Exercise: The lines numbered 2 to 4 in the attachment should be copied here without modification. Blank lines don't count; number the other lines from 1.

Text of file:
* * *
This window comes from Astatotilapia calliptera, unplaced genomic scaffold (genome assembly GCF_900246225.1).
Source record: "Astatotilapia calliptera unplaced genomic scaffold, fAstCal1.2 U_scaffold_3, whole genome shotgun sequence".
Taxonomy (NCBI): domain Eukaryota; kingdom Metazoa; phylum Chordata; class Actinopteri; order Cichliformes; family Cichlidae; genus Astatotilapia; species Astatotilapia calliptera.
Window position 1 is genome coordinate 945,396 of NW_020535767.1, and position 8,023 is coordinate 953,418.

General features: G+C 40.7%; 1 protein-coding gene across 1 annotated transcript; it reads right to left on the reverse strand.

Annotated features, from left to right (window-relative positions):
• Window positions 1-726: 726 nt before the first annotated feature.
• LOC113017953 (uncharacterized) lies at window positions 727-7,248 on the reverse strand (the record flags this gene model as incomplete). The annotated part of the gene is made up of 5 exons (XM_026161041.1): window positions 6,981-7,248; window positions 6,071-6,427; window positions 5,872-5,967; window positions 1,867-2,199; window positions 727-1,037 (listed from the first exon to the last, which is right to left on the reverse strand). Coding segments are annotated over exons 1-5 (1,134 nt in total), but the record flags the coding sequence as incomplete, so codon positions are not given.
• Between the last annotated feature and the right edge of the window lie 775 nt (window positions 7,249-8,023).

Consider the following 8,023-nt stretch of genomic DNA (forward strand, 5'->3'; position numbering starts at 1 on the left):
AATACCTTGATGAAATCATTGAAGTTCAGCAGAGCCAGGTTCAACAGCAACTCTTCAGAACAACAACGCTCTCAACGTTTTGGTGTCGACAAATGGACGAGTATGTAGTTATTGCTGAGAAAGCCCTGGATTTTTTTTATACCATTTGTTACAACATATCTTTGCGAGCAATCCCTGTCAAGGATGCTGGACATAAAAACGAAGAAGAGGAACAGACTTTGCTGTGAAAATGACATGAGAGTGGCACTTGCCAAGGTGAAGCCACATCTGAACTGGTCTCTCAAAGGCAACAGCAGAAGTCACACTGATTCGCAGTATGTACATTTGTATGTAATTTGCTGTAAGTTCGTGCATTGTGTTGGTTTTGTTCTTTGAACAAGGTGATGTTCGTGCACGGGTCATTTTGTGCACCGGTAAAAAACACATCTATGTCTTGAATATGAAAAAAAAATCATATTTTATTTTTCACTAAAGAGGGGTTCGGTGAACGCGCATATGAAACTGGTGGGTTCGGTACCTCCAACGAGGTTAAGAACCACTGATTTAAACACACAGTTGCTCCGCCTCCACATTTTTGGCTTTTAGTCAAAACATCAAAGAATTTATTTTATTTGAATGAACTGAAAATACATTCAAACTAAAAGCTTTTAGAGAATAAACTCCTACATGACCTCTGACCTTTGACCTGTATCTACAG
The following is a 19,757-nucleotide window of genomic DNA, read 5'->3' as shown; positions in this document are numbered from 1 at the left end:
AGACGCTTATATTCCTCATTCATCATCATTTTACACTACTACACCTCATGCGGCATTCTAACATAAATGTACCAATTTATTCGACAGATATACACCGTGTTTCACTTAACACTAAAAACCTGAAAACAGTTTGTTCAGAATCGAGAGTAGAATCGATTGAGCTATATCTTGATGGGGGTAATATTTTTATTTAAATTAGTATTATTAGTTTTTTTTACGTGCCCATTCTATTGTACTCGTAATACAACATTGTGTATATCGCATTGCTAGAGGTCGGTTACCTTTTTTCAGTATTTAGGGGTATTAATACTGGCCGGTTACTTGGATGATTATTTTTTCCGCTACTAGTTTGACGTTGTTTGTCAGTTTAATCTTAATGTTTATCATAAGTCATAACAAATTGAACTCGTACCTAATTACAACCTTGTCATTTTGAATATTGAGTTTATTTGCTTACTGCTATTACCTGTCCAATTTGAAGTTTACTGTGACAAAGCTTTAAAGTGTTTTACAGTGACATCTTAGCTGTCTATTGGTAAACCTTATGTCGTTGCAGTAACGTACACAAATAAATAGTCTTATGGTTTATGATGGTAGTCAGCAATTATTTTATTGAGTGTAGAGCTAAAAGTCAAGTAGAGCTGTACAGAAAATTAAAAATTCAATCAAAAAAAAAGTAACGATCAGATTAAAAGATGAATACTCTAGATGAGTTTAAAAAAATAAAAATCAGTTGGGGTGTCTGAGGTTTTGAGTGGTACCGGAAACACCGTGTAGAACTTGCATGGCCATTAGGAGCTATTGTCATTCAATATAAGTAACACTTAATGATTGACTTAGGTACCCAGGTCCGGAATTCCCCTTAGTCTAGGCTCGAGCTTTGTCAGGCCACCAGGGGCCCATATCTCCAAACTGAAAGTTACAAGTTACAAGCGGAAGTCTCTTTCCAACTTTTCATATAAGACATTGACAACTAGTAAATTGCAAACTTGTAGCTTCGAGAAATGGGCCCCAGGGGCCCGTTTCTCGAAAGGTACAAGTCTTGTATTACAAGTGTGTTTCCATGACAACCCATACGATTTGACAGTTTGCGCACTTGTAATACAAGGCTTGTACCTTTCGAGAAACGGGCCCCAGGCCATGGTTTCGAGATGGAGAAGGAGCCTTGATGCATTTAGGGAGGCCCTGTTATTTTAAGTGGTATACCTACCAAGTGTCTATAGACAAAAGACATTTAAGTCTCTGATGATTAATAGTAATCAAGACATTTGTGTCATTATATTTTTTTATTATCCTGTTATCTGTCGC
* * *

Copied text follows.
Source record: "Astatotilapia calliptera unplaced genomic scaffold, fAstCal1.2 U_scaffold_3, whole genome shotgun sequence".
Taxonomy (NCBI): domain Eukaryota; kingdom Metazoa; phylum Chordata; class Actinopteri; order Cichliformes; family Cichlidae; genus Astatotilapia; species Astatotilapia calliptera.
Window position 1 is genome coordinate 945,396 of NW_020535767.1, and position 8,023 is coordinate 953,418.